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Blog: Still Photography in Evaluation

Posted on April 1, 2015 by  in Blog

Consultant/Evaluator, TEMPlaTe Educational Consulting

I have used my photographic skills in my work as principal investigator for my ATE projects and more recently as external evaluator for other ATE projects and centers. If you have attended the annual ATE PI conference or the HI-TEC conference, you may have seen some of the photo books that I have produced for my clients at their showcase booths.

Photography is an important part of special events, e.g., weddings, birthdays, anniversaries, and the births of new family members. Why is photography so important at these times? Couldn’t we just write a summary of what happened and compile a list of who participated, and in the case of weddings, save a lot of money? Of course not, photographic images are one of the best ways to help you and others remember, relive events, and tell a story. Certainly, your project activities may not rank in importance to these family events, but it is still valuable to make an effort to document these events through still photographs and/or video in order to tell your story.

Story telling in evaluation has been discussed in the literature. An example is Richard Krueger’s contribution, titled “Using Stories in Evaluation” in the Handbook of Practical Program Evaluation (3rd ed.), edited by J. Wholey, K. Hatry, and K. Newcomer. What is missing from the literature is how to use photography to tell stories in evaluation, not just capture images for marketing purposes or to embellish an evaluation report. This is an area where we need to develop uses of photography in evaluation.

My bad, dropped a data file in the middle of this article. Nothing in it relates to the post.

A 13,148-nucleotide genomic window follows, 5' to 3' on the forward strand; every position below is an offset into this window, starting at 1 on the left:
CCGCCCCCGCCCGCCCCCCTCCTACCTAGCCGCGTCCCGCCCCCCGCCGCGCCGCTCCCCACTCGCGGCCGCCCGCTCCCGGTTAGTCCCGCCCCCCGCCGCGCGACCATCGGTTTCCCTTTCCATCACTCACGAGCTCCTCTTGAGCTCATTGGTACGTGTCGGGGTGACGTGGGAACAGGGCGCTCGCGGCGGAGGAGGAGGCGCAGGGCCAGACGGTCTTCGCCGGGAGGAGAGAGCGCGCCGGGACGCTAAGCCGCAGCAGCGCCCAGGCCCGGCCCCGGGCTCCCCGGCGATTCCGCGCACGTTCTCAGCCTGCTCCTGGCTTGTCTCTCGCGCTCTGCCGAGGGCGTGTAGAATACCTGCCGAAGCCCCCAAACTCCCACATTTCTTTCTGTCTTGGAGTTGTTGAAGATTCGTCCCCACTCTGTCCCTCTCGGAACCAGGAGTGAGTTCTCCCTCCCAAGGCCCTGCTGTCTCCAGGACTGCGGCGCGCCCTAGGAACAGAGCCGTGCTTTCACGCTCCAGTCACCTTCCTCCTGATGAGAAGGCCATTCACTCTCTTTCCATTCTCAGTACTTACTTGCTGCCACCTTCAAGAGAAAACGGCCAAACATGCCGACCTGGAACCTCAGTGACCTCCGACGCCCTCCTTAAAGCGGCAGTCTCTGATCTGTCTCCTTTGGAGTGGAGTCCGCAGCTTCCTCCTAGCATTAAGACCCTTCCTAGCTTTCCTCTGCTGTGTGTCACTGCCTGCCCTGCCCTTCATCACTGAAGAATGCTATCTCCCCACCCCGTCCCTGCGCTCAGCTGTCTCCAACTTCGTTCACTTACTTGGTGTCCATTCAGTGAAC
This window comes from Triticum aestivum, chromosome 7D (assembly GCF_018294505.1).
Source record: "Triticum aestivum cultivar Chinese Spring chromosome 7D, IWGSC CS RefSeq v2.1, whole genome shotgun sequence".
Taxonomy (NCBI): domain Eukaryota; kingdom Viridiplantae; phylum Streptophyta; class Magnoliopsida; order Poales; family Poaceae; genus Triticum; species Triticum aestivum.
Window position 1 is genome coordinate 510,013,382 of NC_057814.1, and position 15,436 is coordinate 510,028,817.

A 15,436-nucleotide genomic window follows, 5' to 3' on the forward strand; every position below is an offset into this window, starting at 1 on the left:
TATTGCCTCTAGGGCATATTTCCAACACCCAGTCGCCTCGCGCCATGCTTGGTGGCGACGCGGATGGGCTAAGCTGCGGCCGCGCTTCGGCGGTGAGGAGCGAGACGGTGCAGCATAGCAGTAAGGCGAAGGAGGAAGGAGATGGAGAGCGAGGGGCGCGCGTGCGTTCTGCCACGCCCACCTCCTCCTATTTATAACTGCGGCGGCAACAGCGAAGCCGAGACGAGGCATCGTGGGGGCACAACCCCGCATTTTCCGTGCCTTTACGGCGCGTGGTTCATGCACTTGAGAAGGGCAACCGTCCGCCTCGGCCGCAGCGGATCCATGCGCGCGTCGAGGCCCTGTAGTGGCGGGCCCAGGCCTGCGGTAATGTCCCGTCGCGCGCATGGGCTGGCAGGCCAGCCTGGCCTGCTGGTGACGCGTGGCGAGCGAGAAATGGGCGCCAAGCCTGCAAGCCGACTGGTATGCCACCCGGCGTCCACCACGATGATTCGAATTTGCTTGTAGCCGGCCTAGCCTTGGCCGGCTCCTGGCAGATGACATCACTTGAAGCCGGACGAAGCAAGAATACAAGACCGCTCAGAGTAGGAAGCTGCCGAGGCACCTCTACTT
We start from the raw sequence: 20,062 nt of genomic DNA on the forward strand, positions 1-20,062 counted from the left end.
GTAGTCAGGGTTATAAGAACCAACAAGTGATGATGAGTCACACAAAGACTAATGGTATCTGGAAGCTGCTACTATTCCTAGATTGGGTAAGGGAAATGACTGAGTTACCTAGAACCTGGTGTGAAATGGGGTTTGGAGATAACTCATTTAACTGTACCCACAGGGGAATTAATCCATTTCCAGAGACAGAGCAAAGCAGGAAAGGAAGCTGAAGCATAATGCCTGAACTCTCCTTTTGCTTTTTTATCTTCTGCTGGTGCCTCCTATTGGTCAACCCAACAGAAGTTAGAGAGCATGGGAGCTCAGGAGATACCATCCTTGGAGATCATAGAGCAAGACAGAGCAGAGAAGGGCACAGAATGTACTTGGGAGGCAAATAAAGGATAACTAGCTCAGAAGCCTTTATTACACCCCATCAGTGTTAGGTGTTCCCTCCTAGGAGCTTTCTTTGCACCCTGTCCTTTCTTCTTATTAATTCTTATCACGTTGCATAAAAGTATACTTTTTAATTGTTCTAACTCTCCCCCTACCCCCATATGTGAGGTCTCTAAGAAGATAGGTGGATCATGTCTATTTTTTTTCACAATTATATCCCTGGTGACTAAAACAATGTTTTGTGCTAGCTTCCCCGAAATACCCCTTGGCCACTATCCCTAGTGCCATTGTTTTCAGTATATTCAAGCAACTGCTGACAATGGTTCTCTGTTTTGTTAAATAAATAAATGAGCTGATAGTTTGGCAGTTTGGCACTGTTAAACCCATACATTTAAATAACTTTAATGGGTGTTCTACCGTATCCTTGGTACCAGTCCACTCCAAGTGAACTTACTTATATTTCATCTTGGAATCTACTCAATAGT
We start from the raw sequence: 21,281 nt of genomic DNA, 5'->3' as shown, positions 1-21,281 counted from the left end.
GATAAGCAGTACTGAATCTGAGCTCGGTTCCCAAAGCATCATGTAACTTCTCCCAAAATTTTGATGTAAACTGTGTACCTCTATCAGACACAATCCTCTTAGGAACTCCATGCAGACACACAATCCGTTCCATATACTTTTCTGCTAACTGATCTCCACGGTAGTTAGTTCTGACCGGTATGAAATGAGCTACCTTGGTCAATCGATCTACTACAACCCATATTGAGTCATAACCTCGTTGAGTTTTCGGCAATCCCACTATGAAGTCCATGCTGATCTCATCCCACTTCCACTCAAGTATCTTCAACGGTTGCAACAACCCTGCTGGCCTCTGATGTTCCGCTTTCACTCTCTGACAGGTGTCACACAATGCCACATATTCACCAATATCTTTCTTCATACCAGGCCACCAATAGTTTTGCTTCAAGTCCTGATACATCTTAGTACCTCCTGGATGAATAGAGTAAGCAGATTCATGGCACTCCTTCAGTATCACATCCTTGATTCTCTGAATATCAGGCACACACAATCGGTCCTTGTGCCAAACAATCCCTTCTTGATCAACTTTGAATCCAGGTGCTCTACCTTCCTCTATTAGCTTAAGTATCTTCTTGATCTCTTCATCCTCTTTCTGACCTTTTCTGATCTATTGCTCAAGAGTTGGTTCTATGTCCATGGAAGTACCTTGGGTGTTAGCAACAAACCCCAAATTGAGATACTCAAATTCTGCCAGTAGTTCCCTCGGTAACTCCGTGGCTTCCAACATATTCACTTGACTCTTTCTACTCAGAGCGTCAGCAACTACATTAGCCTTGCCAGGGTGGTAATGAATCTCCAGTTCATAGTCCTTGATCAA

Taking photos during the event is the first step. I have found that some pre-event planning helps. Looking over the program or agenda will help you identify where you will want to be at any given time, especially if multiple sessions are happening concurrently. I also look for activities where the participants will be doing something (action shots) rather than just listening to a speaker and viewing PowerPoint slides (passive shots), although a few photos of the latter activity might be useful. Then, I develop a “shoot sheet” or a list of the types of images I want to capture.

Sherry Boyce in an AEA365 blog listed some questions to keep in mind when thinking about the types of photos you will need to tell your evaluation story (http://aea365.org/blog/sherry-boyce-on-using-photos-in-evaluation-reports/):

  • How will the photos help answer the evaluation questions for the project?
  • How will the photos help tell your evaluation story?
  • Will the photos be representative of the experiences of many participants?
  • Do the photos illustrate a participant’s engagement?
  • Do the photos illustrate “mastery”?

The next step is to arrange the photos to tell your story about the event, whether a conference, workshop, or celebration. Computers enable me to arrange my photos to make a photo book that can be uploaded to one of many sites for printing. Here is a photo book I produced for The Southwest Center for Microsystems Education (SCME) used in a display at a recent Micro Nano Tech Conference.

DSC_1137 MNT1 Photo Book

Photo books I have made for my ATE clients have been used by PIs to promote and advocate for their project or center. People feel comfortable perusing a photo book, and photo books require no equipment for viewing and are easily transported. They can be effective conversation starters.

Editor’s Note: Dave informed us that he works almost exclusively in iPhoto, since he is a MacBook Pro user. He uses Apple’s printing services, which are contracted out. Dave did tell us about some additional photo hosting/photo book software available on the web, although he did not vouch for their quality.